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March 11, 2014

Recipe for beef, asparagus and scallions negimaki-style

Beef, asparagus and scallions negimaki style (The Perfect Pantry).

A package of thin-sliced beef in the refrigerator put me in the mood for negimaki, one of my favorite Japanese restaurant appetizers. I had every intention of wrapping the beef around scallions to make the traditional negimaki roll, but I only had a couple of skinny scallions on hand. As luck would have it, I found a couple of thin asparagus, too. I trimmed the vegetables to the same length, and tossed them into a casserole dish to marinate with the beef for an hour. However, when the time came to roll everything together, impatience won out. My panini press grilled the meat and vegetables flat in just two minutes; the broiler or a stove-top grill pan would work just as well. This dish has all of negimaki's salty-sweet teriyaki flavor, in a more casual presentation. I served it for lunch with a bowl of steamed rice.

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May 19, 2013

Cocoa powder (Recipe: cocoa-cumin-allspice rubbed rib-eye steak) {gluten-free}

First published in July 2006, this updated ingredient post features new photos, links, and significant changes to the recipe, just in time for the holiday weekend. Get your grill on!

Get your grill on! Rib-eye steak rubbed with cocoa, cumin and allspice.

Sometimes I uncover an item in my pantry that's a bit of mystery. I know I should have it. In fact, I'm never without it. I just don't know why.

Cocoa powder is the mystery du jour.

What, exactly, is cocoa powder? What makes some of it Dutch-processed? Is natural cocoa powder better, or just different?

Here's what I've learned.

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April 21, 2013

Recipe for grilled not-too-spicy jerk chicken {gluten-free}

Grilled Jamaican jerk chicken, a slightly milder version.

Good news: you don't have to be a jerk to love this Jamaican jerk chicken. In fact, the name jerk doesn't have anything to do with obnoxiousness, or that Steve Martin character. The term might have originated with the Spanish word charqui, used to describe dried meat, that later evolved to jerky and then jerk. Or, it might have come from the practice of jerking (poking) holes in the meat to fill with spices prior to cooking. The hallmark of jerk chicken, most popular in Jamaica but also found in other parts of the Caribbean, is a spicy dry rub that includes fiery Scotch Bonnet peppers and aromatic allspice. From there, the recipe varies, but always includes other spices, such as thyme or nutmeg. Scotch Bonnets lend authenticity, but the jalapeños in this recipe tone down the fire a bit while still evoking the heat of the islands. The chicken tastes best when marinated overnight, so plan ahead when you can. Store cooked jerk chicken in the refrigerator for several days, or make ahead and freeze. Serve hot, over rice, or cold, sliced and stuffed into pita sandwiches.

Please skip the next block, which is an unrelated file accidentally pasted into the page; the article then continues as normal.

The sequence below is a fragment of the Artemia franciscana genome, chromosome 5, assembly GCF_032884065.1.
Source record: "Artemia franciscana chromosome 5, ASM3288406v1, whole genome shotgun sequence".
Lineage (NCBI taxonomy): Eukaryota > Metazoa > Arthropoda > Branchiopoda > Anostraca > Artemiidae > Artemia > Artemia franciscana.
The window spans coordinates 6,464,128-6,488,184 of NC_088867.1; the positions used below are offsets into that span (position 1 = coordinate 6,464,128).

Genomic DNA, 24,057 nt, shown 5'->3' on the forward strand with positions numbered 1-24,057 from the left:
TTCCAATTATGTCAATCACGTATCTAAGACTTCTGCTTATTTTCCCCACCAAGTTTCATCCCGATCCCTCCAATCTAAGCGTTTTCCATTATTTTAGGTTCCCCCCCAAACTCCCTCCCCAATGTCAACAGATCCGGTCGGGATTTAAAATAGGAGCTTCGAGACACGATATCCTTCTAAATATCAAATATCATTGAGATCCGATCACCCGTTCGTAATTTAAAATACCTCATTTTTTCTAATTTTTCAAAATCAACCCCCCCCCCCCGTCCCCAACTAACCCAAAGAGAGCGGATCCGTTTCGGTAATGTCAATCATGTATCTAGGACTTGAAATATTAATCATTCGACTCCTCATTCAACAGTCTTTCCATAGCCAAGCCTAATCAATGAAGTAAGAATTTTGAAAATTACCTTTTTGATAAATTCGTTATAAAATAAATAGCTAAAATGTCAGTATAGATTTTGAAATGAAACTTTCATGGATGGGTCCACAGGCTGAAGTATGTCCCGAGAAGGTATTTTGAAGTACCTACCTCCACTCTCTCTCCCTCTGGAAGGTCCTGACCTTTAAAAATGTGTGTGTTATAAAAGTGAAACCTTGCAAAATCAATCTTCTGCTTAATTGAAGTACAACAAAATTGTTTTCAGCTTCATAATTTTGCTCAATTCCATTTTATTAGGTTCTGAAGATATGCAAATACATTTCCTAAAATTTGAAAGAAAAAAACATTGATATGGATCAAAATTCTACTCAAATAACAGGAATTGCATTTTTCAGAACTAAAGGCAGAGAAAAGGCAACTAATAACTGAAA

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April 19, 2012

Recipe for slow cooker espresso-rubbed pot roast

Slow-cooker-espresso-rubbed-pot-roast

In this wacky weather year, April has given us mild and mostly dry days, good for extreme weeding in the emerging herb garden, with evenings still cool enough for a fire in the hearth and a hot meal on the dinner table. Though I made this espresso-rubbed pot roast in the slow cooker, you can braise it on the stove or in the oven, too. I'd call this a pot roast for grown-ups; the instant espresso, cocoa and smoked paprika create an assertive, earthy rub that mellows with long cooking. When I prepare the meat, I trim all visible fat, which often means cutting the roast into large chunks along the natural separations. The chunks, easier to brown, fit comfortably into the slow cooker or Dutch oven, and leave very little fat in the sauce at the end.

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About The Perfect Pantry®

  • My name is Lydia Walshin. From my log house kitchen in rural northwest Rhode Island, I share recipes that use what we keep in our pantries, the usual and not-so-usual ingredients that spice up our lives.

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